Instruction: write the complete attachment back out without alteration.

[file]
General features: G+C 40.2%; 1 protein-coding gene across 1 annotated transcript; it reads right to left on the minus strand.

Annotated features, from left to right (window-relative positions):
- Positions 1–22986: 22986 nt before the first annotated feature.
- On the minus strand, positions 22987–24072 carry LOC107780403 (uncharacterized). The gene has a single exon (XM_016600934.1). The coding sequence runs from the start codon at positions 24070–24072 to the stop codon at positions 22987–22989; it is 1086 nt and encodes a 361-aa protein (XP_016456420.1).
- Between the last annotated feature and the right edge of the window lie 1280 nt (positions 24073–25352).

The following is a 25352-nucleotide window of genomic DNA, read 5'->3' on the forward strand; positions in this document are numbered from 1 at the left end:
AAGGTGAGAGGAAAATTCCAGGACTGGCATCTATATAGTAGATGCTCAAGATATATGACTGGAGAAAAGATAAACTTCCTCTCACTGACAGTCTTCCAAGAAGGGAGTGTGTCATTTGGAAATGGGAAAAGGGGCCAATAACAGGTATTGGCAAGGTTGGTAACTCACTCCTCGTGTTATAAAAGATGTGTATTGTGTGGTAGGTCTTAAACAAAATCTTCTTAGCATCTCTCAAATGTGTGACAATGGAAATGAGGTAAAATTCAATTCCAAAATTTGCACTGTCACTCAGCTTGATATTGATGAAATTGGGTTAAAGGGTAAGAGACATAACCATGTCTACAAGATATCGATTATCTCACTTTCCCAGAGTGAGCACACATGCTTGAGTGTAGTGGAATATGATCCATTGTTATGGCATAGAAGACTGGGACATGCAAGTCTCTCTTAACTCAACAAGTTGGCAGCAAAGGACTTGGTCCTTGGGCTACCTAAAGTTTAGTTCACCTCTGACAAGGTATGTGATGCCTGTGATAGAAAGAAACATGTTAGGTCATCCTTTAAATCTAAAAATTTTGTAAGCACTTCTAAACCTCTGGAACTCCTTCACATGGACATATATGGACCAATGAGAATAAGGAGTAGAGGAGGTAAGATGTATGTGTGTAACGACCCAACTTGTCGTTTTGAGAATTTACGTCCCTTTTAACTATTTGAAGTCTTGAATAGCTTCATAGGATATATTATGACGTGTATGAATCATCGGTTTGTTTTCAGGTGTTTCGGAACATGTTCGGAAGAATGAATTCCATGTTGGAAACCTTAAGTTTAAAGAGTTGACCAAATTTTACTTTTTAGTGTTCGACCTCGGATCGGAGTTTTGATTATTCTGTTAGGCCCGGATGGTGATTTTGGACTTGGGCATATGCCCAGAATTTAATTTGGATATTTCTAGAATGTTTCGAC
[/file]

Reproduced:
General features: G+C 40.2%; 1 protein-coding gene across 1 annotated transcript; it reads right to left on the minus strand.

Annotated features, from left to right (window-relative positions):
- Positions 1–22986: 22986 nt before the first annotated feature.
- On the minus strand, positions 22987–24072 carry LOC107780403 (uncharacterized). The gene has a single exon (XM_016600934.1). The coding sequence runs from the start codon at positions 24070–24072 to the stop codon at positions 22987–22989; it is 1086 nt and encodes a 361-aa protein (XP_016456420.1).
- Between the last annotated feature and the right edge of the window lie 1280 nt (positions 24073–25352).

The following is a 25352-nucleotide window of genomic DNA, read 5'->3' on the forward strand; positions in this document are numbered from 1 at the left end:
AAGGTGAGAGGAAAATTCCAGGACTGGCATCTATATAGTAGATGCTCAAGATATATGACTGGAGAAAAGATAAACTTCCTCTCACTGACAGTCTTCCAAGAAGGGAGTGTGTCATTTGGAAATGGGAAAAGGGGCCAATAACAGGTATTGGCAAGGTTGGTAACTCACTCCTCGTGTTATAAAAGATGTGTATTGTGTGGTAGGTCTTAAACAAAATCTTCTTAGCATCTCTCAAATGTGTGACAATGGAAATGAGGTAAAATTCAATTCCAAAATTTGCACTGTCACTCAGCTTGATATTGATGAAATTGGGTTAAAGGGTAAGAGACATAACCATGTCTACAAGATATCGATTATCTCACTTTCCCAGAGTGAGCACACATGCTTGAGTGTAGTGGAATATGATCCATTGTTATGGCATAGAAGACTGGGACATGCAAGTCTCTCTTAACTCAACAAGTTGGCAGCAAAGGACTTGGTCCTTGGGCTACCTAAAGTTTAGTTCACCTCTGACAAGGTATGTGATGCCTGTGATAGAAAGAAACATGTTAGGTCATCCTTTAAATCTAAAAATTTTGTAAGCACTTCTAAACCTCTGGAACTCCTTCACATGGACATATATGGACCAATGAGAATAAGGAGTAGAGGAGGTAAGATGTATGTGTGTAACGACCCAACTTGTCGTTTTGAGAATTTACGTCCCTTTTAACTATTTGAAGTCTTGAATAGCTTCATAGGATATATTATGACGTGTATGAATCATCGGTTTGTTTTCAGGTGTTTCGGAACATGTTCGGAAGAATGAATTCCATGTTGGAAACCTTAAGTTTAAAGAGTTGACCAAATTTTACTTTTTAGTGTTCGACCTCGGATCGGAGTTTTGATTATTCTGTTAGGCCCGGATGGTGATTTTGGACTTGGGCATATGCCCAGAATTTAATTTGGATATTTCTAGAATGTTTCGAC